What is Cost & Management Accounting Reporting Systems?
Cost Accounting Reporting System deals with the process of tracking, measuring, recording and classifying the appropriate allocation of expenditure (financial and non-financial) for the determination of the cost of product or service in an organization and for the presentation of suitably arranged data for the purpose of control and guidance of management (Horngren et al, 2010). Costs are measured in terms of Direct Costs, Indirect Costs and Overhead/Absorbed Costs. Managers use cost accounting to support decision making to reduce a company's costs of products and services and improve its profitability. Management Accounting Reporting System is concerned with the process of identification, measurement, accumulation, analysis, preparation, interpretation and communication of financial and non- financial information used by managers to plan, evaluate and control within an entity and to assure appropriate use of and accountability for its resources to managers within organizations, to provide them with the basis in making informed business decisions that would allow them to be better equipped in their management and control functions thereby enhancing both customer and shareholder value (CIMA, 2010). Unlike financial accounting information, management accounting information is used within an organization typically for decision-making in varied areas like product design, production,marketing, and performance management. Management accounting systems also do not have to follow set principles and rules and is usually confidential and its access available only to a select few. Cost Accounting operates within the parameters of Management Accounting. As businesses became more complex and diversified, a more comprehensive reporting system was needed in order to help management make decisions. Modern cost accounting systems take the perspective that collecting cost information is a function of the management decisions being made. Thus it can be safely understood that Management Accounting evolved from Cost Accounting. Hence, the distinction between management accounting and cost accounting is not so well-defined and the terms are used interchangeably (Horngren et al, 2010). Management Accounting principles are also used in other accounting related functions such as Long Term Planning (LTP), budgeting and forecasting revenue and profit planning. Again, cost accounting data is used as an integral part of the process.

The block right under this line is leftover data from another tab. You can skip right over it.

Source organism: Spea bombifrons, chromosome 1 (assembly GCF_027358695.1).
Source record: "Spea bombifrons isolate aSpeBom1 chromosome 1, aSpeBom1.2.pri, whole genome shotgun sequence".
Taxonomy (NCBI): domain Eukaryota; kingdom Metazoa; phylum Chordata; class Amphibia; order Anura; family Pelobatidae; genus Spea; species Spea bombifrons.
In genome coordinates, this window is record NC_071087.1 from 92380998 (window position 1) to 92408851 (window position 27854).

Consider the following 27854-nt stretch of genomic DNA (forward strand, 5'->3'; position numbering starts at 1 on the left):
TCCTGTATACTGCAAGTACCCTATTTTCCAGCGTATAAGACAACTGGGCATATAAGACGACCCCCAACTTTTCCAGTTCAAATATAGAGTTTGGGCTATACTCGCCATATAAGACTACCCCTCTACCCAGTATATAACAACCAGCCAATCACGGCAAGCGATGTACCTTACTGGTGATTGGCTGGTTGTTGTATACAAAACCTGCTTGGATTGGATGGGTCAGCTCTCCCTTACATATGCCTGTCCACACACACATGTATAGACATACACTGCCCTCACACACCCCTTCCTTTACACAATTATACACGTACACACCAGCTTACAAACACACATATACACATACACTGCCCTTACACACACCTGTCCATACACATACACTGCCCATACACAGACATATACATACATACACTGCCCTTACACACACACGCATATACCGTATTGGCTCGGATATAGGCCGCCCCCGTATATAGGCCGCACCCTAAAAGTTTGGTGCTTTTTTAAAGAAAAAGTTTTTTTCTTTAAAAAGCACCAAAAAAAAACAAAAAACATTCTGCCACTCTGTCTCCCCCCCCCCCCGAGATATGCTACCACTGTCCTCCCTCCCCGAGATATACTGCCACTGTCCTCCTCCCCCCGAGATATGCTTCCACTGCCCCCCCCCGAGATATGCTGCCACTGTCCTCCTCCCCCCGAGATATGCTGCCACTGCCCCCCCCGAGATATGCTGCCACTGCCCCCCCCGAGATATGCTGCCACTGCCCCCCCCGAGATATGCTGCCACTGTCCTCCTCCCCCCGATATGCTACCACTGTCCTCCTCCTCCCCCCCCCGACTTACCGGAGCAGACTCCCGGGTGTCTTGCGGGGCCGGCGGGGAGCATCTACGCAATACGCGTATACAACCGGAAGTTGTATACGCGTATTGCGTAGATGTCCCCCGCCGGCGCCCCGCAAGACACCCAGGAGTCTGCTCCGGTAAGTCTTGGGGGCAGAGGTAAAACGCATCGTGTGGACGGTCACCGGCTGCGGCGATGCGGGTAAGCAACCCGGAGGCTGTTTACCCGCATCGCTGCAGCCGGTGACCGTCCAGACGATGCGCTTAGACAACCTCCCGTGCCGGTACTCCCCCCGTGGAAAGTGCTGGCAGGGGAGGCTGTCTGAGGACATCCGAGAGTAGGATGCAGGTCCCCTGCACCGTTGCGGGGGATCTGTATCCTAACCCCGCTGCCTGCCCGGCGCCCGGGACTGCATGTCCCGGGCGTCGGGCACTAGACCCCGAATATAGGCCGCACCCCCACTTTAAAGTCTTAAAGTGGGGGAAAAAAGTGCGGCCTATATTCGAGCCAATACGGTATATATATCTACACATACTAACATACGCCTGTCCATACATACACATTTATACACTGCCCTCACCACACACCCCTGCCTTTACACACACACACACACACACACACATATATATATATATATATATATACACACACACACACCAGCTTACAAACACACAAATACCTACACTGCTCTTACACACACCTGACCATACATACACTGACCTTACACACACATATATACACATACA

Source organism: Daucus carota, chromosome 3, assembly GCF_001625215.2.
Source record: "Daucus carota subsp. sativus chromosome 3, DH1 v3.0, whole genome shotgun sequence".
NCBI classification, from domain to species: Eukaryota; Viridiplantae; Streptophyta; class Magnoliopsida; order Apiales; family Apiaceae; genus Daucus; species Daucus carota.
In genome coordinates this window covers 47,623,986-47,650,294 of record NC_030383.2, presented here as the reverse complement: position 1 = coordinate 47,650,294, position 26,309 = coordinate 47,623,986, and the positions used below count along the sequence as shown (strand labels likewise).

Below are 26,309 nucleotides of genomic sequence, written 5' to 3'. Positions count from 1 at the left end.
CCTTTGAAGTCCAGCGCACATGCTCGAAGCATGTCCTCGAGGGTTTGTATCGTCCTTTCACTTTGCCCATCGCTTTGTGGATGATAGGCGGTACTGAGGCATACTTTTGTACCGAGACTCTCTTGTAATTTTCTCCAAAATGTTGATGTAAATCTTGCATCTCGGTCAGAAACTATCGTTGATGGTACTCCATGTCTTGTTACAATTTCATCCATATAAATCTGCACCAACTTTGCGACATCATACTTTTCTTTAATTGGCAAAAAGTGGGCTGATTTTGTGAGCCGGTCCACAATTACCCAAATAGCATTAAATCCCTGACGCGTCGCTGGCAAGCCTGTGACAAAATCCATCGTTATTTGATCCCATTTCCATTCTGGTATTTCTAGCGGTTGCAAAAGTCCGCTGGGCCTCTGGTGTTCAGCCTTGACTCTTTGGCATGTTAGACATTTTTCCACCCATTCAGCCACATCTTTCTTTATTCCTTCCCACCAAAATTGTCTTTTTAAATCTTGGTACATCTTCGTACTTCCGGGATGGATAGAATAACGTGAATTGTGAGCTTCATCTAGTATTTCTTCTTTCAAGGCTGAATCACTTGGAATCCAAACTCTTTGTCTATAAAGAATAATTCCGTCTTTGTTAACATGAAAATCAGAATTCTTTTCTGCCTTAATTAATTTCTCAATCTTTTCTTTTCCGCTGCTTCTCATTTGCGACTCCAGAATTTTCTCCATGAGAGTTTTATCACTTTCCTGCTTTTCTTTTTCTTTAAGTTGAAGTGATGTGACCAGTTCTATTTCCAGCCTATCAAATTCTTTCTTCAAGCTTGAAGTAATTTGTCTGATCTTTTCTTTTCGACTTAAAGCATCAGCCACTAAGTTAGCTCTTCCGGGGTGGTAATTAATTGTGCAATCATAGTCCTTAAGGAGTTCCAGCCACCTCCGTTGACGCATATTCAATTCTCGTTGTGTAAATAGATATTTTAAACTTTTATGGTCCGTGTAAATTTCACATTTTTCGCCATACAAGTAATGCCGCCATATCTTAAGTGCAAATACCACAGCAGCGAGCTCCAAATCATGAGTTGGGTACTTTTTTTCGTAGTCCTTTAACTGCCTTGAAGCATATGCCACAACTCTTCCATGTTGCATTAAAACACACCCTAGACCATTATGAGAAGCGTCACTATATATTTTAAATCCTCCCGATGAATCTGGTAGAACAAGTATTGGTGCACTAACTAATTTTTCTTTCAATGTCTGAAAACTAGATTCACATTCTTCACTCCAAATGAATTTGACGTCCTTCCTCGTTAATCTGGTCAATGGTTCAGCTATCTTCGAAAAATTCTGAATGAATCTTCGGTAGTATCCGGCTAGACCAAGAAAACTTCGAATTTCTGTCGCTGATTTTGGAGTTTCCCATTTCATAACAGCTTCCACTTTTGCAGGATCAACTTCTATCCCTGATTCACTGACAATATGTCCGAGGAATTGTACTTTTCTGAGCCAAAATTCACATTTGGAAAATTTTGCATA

Management Accounting Reporting Systems: Necessity & Role
Value creation is the fundamental focal point for the managers in an organisation across diverse sectors (Smith, 2010). Value creation refers to both customer and shareholders. Creating customer value has been a key concern for the organizations but only in recent years have the managers come to recognize the importance of understanding the customer value – the value that a customer places on particular features of a product and satisfying customers is critical to achieving increased sales and market share and therefore to achieve the shareholder value (Smith, 2010). Shareholder value is also a key focus area for the managers and involves improving the net worth of the business for the shareholders/owners of the company. From a shareholders’/owners’ perspective, parameters like increased profits, share value and dividends are extremely important and management is charged with the responsibility of delivering on all the parameters. To enhance customer or shareholder value, managers need to understand what drives value. They have to make decisions and invest resources in the activities or aspects of their business that lead to improvements in customer and shareholder values. The effective and efficient use of resources is essential to creating value to customers and shareholders; and Management Accounting Reporting System provides the much needed critical information to assist managers to perform this role...
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